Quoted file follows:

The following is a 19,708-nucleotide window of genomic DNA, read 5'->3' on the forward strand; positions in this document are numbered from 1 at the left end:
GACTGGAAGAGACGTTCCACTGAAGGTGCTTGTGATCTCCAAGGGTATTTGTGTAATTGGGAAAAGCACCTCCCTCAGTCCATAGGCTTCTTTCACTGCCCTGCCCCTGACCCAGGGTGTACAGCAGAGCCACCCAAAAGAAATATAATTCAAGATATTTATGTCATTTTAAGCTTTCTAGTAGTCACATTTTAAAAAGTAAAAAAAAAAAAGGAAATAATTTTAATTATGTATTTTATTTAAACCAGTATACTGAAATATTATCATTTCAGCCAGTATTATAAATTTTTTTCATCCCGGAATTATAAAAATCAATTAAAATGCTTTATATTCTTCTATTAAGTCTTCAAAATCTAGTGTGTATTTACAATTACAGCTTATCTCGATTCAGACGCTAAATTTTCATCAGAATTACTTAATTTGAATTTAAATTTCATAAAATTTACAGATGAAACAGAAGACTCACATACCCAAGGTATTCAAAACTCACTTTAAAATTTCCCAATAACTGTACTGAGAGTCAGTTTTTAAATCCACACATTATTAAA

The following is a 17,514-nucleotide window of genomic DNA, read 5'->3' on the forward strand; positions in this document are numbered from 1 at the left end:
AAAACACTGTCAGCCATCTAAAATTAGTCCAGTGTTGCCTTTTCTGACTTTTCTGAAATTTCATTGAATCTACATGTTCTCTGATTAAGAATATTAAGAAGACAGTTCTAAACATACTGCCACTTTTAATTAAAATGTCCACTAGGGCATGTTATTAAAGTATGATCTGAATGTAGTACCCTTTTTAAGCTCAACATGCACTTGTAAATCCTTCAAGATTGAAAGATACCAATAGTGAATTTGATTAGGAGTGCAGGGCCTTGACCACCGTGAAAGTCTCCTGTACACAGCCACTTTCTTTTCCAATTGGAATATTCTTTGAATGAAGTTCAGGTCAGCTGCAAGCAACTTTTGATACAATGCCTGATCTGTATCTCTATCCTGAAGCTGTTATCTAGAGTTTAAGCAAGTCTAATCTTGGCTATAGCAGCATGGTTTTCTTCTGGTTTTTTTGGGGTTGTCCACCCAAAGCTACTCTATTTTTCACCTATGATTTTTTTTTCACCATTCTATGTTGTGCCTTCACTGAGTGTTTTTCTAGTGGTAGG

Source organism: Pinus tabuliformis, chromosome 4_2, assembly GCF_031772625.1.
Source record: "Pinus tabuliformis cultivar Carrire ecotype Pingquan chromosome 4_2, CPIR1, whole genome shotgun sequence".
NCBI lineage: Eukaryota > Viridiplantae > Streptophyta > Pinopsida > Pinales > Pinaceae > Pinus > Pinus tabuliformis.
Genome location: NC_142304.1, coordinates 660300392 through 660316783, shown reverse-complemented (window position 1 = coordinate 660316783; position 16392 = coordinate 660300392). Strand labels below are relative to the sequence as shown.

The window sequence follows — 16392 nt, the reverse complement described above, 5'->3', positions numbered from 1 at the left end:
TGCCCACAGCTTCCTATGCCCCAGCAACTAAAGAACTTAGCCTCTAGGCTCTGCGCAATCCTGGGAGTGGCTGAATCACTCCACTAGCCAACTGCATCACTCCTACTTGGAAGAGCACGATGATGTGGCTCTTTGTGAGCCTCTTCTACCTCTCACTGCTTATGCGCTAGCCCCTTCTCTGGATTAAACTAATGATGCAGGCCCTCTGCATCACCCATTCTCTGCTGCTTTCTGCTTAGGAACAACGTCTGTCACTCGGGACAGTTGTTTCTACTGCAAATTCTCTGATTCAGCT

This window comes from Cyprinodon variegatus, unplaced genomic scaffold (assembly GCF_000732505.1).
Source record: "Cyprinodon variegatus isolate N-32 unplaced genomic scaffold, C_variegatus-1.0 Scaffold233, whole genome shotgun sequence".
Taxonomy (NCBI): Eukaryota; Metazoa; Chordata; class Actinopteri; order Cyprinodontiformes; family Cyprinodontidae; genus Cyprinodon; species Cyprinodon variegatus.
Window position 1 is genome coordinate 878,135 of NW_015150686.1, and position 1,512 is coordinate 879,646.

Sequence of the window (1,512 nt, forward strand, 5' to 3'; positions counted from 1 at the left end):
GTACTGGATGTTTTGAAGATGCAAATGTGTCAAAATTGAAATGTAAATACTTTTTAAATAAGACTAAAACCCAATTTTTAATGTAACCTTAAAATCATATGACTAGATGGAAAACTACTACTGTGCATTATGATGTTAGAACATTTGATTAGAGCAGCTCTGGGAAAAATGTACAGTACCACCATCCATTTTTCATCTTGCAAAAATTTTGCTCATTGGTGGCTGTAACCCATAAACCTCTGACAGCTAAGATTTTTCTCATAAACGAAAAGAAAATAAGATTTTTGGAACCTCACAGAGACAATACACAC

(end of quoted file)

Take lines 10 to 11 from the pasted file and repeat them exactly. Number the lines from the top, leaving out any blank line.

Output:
TGCCCACAGCTTCCTATGCCCCAGCAACTAAAGAACTTAGCCTCTAGGCTCTGCGCAATCCTGGGAGTGGCTGAATCACTCCACTAGCCAACTGCATCACTCCTACTTGGAAGAGCACGATGATGTGGCTCTTTGTGAGCCTCTTCTACCTCTCACTGCTTATGCGCTAGCCCCTTCTCTGGATTAAACTAATGATGCAGGCCCTCTGCATCACCCATTCTCTGCTGCTTTCTGCTTAGGAACAACGTCTGTCACTCGGGACAGTTGTTTCTACTGCAAATTCTCTGATTCAGCT

This window comes from Cyprinodon variegatus, unplaced genomic scaffold (assembly GCF_000732505.1).